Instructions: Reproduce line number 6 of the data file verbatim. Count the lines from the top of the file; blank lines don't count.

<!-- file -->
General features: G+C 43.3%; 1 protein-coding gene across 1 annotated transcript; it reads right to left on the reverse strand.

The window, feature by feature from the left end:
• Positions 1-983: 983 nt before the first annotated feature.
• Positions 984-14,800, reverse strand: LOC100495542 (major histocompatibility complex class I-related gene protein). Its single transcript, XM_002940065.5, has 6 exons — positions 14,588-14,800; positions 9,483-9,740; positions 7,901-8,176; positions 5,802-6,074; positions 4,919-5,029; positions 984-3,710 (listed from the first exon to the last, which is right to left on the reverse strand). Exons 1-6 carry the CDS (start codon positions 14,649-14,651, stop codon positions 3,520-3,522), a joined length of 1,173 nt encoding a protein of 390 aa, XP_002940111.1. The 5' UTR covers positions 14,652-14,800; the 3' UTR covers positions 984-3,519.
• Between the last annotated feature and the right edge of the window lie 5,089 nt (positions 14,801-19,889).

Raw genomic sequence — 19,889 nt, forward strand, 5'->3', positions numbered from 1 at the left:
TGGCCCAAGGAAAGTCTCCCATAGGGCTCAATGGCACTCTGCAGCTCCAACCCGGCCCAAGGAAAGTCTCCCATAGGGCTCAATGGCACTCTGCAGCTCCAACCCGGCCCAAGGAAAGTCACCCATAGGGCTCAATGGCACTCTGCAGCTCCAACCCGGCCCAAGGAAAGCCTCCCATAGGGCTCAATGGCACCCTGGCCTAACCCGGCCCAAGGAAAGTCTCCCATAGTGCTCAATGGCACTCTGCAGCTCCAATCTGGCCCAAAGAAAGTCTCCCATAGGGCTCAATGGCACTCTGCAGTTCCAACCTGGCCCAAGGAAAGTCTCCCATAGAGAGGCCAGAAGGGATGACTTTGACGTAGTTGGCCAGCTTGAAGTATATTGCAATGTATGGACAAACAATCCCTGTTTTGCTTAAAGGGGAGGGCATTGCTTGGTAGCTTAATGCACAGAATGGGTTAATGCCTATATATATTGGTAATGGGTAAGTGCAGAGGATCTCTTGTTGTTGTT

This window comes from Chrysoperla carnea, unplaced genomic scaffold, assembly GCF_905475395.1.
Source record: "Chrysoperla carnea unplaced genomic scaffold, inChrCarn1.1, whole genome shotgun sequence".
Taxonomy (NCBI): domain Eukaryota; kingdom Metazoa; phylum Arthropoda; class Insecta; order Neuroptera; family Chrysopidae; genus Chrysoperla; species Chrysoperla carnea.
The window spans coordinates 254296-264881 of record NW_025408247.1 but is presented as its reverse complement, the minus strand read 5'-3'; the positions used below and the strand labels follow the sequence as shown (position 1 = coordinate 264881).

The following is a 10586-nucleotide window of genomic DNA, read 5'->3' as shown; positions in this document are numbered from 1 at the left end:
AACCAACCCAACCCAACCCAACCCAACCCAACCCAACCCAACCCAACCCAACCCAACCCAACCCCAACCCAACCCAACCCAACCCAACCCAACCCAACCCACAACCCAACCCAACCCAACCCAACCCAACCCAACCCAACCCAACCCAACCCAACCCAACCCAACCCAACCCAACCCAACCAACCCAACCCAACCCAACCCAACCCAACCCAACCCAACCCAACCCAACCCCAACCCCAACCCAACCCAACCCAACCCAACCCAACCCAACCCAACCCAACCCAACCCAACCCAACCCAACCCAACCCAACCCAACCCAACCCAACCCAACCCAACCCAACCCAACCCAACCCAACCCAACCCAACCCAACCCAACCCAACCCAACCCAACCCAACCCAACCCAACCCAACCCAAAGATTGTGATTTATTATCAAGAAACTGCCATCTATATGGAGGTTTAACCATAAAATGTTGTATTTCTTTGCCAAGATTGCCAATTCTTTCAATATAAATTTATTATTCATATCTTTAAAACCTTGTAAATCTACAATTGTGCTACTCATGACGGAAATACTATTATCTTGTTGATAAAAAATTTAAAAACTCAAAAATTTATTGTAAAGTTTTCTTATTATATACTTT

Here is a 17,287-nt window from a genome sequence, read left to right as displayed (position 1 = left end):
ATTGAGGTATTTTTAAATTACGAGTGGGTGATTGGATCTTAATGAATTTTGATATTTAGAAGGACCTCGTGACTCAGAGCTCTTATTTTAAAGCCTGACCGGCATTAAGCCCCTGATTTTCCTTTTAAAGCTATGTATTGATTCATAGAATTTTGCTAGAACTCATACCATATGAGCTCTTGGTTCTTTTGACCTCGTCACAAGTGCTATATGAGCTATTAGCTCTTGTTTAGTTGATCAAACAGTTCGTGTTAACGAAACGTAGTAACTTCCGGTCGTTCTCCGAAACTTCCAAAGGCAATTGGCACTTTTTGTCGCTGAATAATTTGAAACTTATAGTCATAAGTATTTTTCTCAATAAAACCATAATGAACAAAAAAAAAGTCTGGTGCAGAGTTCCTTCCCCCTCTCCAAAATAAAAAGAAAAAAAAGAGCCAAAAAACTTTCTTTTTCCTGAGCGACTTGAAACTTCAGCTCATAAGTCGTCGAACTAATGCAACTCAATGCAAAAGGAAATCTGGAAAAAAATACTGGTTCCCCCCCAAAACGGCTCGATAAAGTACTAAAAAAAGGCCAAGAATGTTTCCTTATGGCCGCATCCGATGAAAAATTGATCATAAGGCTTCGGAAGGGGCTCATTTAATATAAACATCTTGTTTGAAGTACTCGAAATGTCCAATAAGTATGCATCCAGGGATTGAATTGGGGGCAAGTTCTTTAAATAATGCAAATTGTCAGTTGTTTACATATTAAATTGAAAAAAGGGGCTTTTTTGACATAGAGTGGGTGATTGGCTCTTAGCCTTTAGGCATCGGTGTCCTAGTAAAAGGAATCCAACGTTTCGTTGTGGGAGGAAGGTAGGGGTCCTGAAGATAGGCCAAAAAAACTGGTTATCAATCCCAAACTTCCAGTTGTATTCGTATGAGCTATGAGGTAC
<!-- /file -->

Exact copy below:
Raw genomic sequence — 19,889 nt, forward strand, 5'->3', positions numbered from 1 at the left: